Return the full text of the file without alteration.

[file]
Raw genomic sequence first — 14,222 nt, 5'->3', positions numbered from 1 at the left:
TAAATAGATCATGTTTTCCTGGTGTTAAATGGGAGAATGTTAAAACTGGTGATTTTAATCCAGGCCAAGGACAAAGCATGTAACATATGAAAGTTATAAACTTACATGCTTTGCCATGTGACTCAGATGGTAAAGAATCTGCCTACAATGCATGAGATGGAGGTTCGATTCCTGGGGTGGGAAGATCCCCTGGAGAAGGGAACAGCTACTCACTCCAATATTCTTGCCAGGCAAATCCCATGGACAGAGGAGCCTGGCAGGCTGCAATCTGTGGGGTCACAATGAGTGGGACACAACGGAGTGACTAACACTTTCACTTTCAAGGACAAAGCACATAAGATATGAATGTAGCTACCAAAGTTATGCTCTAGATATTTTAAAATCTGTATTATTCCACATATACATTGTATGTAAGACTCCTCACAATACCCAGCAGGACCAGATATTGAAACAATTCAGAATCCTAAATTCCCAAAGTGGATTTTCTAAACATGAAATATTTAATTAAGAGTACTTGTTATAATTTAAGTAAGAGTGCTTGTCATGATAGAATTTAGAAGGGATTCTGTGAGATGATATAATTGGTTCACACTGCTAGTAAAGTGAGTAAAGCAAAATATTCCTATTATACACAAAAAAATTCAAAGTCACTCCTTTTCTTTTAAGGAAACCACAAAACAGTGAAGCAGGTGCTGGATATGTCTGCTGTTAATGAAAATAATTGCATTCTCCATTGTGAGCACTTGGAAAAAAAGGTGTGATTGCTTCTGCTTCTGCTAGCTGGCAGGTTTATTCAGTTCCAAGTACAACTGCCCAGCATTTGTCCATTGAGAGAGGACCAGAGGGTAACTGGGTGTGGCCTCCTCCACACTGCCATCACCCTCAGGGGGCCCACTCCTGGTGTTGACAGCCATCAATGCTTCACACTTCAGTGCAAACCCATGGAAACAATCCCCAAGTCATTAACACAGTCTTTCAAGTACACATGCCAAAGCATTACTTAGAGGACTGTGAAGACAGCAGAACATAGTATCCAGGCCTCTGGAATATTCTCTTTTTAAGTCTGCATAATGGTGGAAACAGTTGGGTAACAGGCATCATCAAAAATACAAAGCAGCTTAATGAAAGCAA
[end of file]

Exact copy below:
Raw genomic sequence first — 14,222 nt, 5'->3', positions numbered from 1 at the left:
TAAATAGATCATGTTTTCCTGGTGTTAAATGGGAGAATGTTAAAACTGGTGATTTTAATCCAGGCCAAGGACAAAGCATGTAACATATGAAAGTTATAAACTTACATGCTTTGCCATGTGACTCAGATGGTAAAGAATCTGCCTACAATGCATGAGATGGAGGTTCGATTCCTGGGGTGGGAAGATCCCCTGGAGAAGGGAACAGCTACTCACTCCAATATTCTTGCCAGGCAAATCCCATGGACAGAGGAGCCTGGCAGGCTGCAATCTGTGGGGTCACAATGAGTGGGACACAACGGAGTGACTAACACTTTCACTTTCAAGGACAAAGCACATAAGATATGAATGTAGCTACCAAAGTTATGCTCTAGATATTTTAAAATCTGTATTATTCCACATATACATTGTATGTAAGACTCCTCACAATACCCAGCAGGACCAGATATTGAAACAATTCAGAATCCTAAATTCCCAAAGTGGATTTTCTAAACATGAAATATTTAATTAAGAGTACTTGTTATAATTTAAGTAAGAGTGCTTGTCATGATAGAATTTAGAAGGGATTCTGTGAGATGATATAATTGGTTCACACTGCTAGTAAAGTGAGTAAAGCAAAATATTCCTATTATACACAAAAAAATTCAAAGTCACTCCTTTTCTTTTAAGGAAACCACAAAACAGTGAAGCAGGTGCTGGATATGTCTGCTGTTAATGAAAATAATTGCATTCTCCATTGTGAGCACTTGGAAAAAAAGGTGTGATTGCTTCTGCTTCTGCTAGCTGGCAGGTTTATTCAGTTCCAAGTACAACTGCCCAGCATTTGTCCATTGAGAGAGGACCAGAGGGTAACTGGGTGTGGCCTCCTCCACACTGCCATCACCCTCAGGGGGCCCACTCCTGGTGTTGACAGCCATCAATGCTTCACACTTCAGTGCAAACCCATGGAAACAATCCCCAAGTCATTAACACAGTCTTTCAAGTACACATGCCAAAGCATTACTTAGAGGACTGTGAAGACAGCAGAACATAGTATCCAGGCCTCTGGAATATTCTCTTTTTAAGTCTGCATAATGGTGGAAACAGTTGGGTAACAGGCATCATCAAAAATACAAAGCAGCTTAATGAAAGCAA